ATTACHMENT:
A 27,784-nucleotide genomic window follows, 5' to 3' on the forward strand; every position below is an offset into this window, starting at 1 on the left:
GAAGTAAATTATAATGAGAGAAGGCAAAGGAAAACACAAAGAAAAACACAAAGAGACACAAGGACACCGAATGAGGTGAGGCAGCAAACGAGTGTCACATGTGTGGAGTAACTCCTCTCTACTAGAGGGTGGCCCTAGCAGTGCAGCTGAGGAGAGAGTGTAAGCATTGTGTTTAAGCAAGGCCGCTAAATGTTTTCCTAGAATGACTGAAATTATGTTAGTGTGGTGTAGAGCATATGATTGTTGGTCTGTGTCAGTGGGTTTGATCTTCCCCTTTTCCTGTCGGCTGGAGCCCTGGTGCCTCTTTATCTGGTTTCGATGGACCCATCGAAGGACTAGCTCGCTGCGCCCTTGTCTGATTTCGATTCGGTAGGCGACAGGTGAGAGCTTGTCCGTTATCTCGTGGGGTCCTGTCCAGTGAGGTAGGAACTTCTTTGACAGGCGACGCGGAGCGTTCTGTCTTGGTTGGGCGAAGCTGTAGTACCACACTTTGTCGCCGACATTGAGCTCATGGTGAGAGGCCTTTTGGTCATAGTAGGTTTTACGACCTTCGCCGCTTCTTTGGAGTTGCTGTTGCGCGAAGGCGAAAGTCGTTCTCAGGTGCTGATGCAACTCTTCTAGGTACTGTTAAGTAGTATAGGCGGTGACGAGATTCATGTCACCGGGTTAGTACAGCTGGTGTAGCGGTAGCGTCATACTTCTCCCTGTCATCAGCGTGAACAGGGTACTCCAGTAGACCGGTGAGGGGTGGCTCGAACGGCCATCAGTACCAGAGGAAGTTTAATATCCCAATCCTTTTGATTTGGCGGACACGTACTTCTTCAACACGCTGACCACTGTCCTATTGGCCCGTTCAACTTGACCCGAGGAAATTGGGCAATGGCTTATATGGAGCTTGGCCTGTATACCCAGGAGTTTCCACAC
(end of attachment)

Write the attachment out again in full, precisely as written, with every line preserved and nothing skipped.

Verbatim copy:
A 27,784-nucleotide genomic window follows, 5' to 3' on the forward strand; every position below is an offset into this window, starting at 1 on the left:
GAAGTAAATTATAATGAGAGAAGGCAAAGGAAAACACAAAGAAAAACACAAAGAGACACAAGGACACCGAATGAGGTGAGGCAGCAAACGAGTGTCACATGTGTGGAGTAACTCCTCTCTACTAGAGGGTGGCCCTAGCAGTGCAGCTGAGGAGAGAGTGTAAGCATTGTGTTTAAGCAAGGCCGCTAAATGTTTTCCTAGAATGACTGAAATTATGTTAGTGTGGTGTAGAGCATATGATTGTTGGTCTGTGTCAGTGGGTTTGATCTTCCCCTTTTCCTGTCGGCTGGAGCCCTGGTGCCTCTTTATCTGGTTTCGATGGACCCATCGAAGGACTAGCTCGCTGCGCCCTTGTCTGATTTCGATTCGGTAGGCGACAGGTGAGAGCTTGTCCGTTATCTCGTGGGGTCCTGTCCAGTGAGGTAGGAACTTCTTTGACAGGCGACGCGGAGCGTTCTGTCTTGGTTGGGCGAAGCTGTAGTACCACACTTTGTCGCCGACATTGAGCTCATGGTGAGAGGCCTTTTGGTCATAGTAGGTTTTACGACCTTCGCCGCTTCTTTGGAGTTGCTGTTGCGCGAAGGCGAAAGTCGTTCTCAGGTGCTGATGCAACTCTTCTAGGTACTGTTAAGTAGTATAGGCGGTGACGAGATTCATGTCACCGGGTTAGTACAGCTGGTGTAGCGGTAGCGTCATACTTCTCCCTGTCATCAGCGTGAACAGGGTACTCCAGTAGACCGGTGAGGGGTGGCTCGAACGGCCATCAGTACCAGAGGAAGTTTAATATCCCAATCCTTTTGATTTGGCGGACACGTACTTCTTCAACACGCTGACCACTGTCCTATTGGCCCGTTCAACTTGACCCGAGGAAATTGGGCAATGGCTTATATGGAGCTTGGCCTGTATACCCAGGAGTTTCCACAC